[IRP] My opinion

Dixie Hawtin Dixie
Thu Nov 18 19:22:40 EET 2010

Hi all,

There haven't been any replies yet about the "objectives and nature of the Charter", so I thought that if I state my own opinions it may provoke someone to disagree (or even agree!) with me.

The more I look at the Charter the more I feel like we are trying to achieve two quite different things in the same document - on the one hand we are writing an advocacy document and trying to promote a particular and very progressive interpretation of human rights. On the other hand we are trying to write a reference document which is as comprehensive as possible and it doesn't matter that we are repetitive, nuanced, meandering etc. I think that both of these aims are very important and can be achieved through the Charter process, but I think they should be separated out so that the documents are more coherent and so much stronger.

I feel that the Charter should be structured in a slightly different way. I think that when we talk about "the Charter" we should be referring to just the first section (i.e. rights and principles) and that this should be strong and definite and read like a manifesto. Then, I think two/three other documents are needed to back it   up (which form a "family" of documents):

1. What is currently section two, a document outlining the roles and responsibilities of all actors in relation to the Charter right/principles

2. An explanatory document which lists all the sources of the provisions in the Charter and states the arguments behind what we have chosen to include (here you would find ALL sources, e.g. international, regional, non-human rights documents such as WTO or WIPO docs, national document e.g. Brazilian principles, documents from other groups e.g. EFF principles etc). This would be very useful as a reference tool.

3. A user friendly version, although I would hope that the Charter could be made simple and clear enough that a user-friendly document wouldn't be necessary.

With "The Charter" in my opinion we are operating within the framework of existing human rights, and everything we state must be drawn back to an existing human right, but we can be as progressive as we like within those boundaries. The authority for our arguments comes from outside documents where they back up our arguments, but to a greater extent comes from the large amount of knowledge we contain within the Coalition on the internet and human rights, together with our extensive consultation process.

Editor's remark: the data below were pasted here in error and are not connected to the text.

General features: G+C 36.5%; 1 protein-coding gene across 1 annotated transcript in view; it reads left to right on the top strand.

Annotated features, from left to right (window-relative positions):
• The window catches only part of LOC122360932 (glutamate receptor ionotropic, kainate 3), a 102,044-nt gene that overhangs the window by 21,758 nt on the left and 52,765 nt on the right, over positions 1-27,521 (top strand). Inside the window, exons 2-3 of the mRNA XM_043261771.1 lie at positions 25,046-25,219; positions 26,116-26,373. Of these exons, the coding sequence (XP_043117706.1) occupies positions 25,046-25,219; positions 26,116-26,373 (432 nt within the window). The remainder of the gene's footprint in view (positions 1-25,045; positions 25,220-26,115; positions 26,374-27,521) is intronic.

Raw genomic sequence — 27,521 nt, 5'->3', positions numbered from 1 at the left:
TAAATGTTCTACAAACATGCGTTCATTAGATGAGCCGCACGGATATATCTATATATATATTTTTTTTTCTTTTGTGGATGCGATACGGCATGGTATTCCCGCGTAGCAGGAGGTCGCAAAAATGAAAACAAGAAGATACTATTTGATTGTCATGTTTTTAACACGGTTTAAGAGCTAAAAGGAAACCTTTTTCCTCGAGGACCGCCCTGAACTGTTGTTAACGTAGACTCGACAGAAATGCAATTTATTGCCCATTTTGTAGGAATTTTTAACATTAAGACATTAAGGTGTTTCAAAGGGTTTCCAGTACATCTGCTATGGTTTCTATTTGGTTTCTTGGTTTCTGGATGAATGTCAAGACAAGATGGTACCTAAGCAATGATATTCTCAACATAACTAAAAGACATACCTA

However, given that "The Charter" should be (in my opinion) predominately an advocacy document, I think we need to be precise, concise and use strong language. I have examples, but I don't want to give everyone to much to read! Here are just a couple:

-I think some of our provisions are quite weak and should be removed (although very few of them are in this category, one example is this: "the Internet [must be use] for the protection of the environment" (nb, I am not proposing that we remove mention of ewaste)

-I think some of our provisions are repetitive and only one is necessary, for example the article on right to associations contains both of these sentences where I feel only one is needed

*         Everyone has the right to form, join, meet or visit the website or network of an assembly, group or association for any reason, including political and social.

*         Everyone has the freedom to establish or join online communities.
-I believe we should use powerful language e.g. not "Cultural and linguistic diversity on the Internet shall be encouraged in the form of text, images and sound" as it is at present, but, "Cultural and linguistic diversity on the Internet must be realized".

I look forward to hearing people's thoughts on this.
All the best,
Dixie Hawtin
Researcher Global Partners and Associates
338 City Road, London, EC1V 2PY, UK
Office: + 44 207 239 8251     Mobile: +44 7769 181 556
dixie at global-partners.co.uk<mailto:lisa at global-partners.co.uk>  www.global-partners.co.uk<http://www.global-partners.co.uk/>

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